Among the central tasks of the psychology of religion is to give an explanation of the origins of religious belief based on human psychology. By examining the human mind, it has often been thought, we can discover why it is that people believe in God. The idea is that religious belief is not a result of a recognition of an external reality but rather arises from inward patterns of thought, it emerges from the mind. Religion is not revealed to us; rather, it is invented by us. Proper understanding of psychology provides a naturalistic explanation of religion, an explanation of why we believe in God that does rely on the idea that God exists.

Not all psychologists of religion have been hostile to religion, but many have. The approach to the origins of religion that assumes the psychogenesis, rather than the revelation, of religion, is naturally seen as a threat to religious belief. If an explanation of how human psychology naturally gives rise to religion, irrespective of whether or not God exists, is available, then believers must surely regard their own beliefs with suspicion. Psychology would not only have explained religion; it would also have explained it away.

The two most influential theories of the psychogenesis of religion are those of Ludwig Feuerbach and Sigmund Freud. Both are set out here.

Ludwig Feuerbach: Theology as Anthropology

Ludwig Feuerbach took up the ancient idea that religion is man-made, and sought to give it a psychological foundation. God, according to Feuerbach, is a projection our deep-seated anxieties; to understand it, we must understand ourselves; theology is anthrophology. The reason that mankind invented God, he argued, is to cope with our insecurities. In particular, we fear death; religion offers us consolation in the form of an afterlife. Religion is this a projection of our deep-seated anxieties.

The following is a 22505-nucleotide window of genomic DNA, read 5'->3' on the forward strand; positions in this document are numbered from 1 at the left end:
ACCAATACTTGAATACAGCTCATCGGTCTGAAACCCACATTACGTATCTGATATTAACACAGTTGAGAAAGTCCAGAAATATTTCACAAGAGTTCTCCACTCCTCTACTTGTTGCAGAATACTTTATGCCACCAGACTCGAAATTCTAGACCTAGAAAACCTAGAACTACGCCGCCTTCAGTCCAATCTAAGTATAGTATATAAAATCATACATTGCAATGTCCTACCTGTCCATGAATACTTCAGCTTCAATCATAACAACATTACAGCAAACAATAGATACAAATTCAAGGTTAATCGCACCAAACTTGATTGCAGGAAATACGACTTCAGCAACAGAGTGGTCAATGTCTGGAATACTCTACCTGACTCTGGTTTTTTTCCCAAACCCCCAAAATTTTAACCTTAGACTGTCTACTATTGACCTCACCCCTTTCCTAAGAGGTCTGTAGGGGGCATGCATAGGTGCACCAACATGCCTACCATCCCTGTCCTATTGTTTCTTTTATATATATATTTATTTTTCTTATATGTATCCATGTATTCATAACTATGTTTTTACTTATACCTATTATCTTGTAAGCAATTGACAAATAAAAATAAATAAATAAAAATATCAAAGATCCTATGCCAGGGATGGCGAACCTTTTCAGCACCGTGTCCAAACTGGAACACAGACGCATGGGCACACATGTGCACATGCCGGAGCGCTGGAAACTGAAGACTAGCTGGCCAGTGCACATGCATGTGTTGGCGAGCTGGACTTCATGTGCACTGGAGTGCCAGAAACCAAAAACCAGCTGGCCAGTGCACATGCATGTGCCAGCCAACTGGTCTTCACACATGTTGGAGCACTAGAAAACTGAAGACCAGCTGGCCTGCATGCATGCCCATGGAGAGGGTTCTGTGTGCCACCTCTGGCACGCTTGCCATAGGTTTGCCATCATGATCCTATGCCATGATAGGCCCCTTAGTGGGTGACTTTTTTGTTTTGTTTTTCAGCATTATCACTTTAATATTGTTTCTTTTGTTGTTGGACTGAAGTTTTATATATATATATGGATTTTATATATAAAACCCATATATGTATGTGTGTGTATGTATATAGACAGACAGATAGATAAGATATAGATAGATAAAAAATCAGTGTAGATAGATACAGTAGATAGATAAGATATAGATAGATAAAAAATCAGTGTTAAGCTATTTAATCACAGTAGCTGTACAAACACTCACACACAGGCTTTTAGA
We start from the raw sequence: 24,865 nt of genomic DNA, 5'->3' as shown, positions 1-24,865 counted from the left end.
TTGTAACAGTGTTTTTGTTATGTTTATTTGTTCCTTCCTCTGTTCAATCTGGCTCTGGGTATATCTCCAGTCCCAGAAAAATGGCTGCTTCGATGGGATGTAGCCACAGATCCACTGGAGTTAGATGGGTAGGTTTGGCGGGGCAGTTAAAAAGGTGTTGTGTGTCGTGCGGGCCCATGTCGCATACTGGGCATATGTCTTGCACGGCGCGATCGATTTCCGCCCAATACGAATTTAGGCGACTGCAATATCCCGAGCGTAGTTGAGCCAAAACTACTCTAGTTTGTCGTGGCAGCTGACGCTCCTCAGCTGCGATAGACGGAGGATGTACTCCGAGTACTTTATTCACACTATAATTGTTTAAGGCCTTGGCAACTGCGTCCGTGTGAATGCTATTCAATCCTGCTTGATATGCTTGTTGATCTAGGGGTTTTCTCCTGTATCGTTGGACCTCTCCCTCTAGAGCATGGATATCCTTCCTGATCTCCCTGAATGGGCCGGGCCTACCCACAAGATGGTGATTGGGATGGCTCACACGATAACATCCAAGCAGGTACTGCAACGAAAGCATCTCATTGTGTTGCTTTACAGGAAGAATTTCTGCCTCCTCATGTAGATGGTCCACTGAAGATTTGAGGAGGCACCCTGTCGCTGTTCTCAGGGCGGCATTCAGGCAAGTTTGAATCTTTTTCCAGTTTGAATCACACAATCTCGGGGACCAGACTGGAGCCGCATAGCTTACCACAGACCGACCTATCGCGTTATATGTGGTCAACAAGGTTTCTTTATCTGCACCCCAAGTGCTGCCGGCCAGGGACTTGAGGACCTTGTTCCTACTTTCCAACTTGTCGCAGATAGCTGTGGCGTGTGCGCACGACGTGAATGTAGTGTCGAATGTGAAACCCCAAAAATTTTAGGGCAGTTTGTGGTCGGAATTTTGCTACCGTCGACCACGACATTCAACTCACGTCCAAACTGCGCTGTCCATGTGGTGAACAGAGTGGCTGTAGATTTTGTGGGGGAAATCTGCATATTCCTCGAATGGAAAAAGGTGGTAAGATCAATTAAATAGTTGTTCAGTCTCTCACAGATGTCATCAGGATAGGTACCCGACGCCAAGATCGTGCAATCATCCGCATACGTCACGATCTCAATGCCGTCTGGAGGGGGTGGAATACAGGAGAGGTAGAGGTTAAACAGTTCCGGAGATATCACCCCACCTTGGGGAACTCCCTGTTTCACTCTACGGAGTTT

Sigmund Freud: Religion as Wish-Fulfilment

Sigmund Freud offered both historical and psychological explanations of the origins of religion. Freud built on Feuerbach’s idea of God as a projection of human desires, but developed the psychology that underpins it. For Freud, religion is wish-fulfilment. Religious belief is a reversion to childish patterns of thought, with God replacing the biological father as the source of the forgiveness and security for which we all long.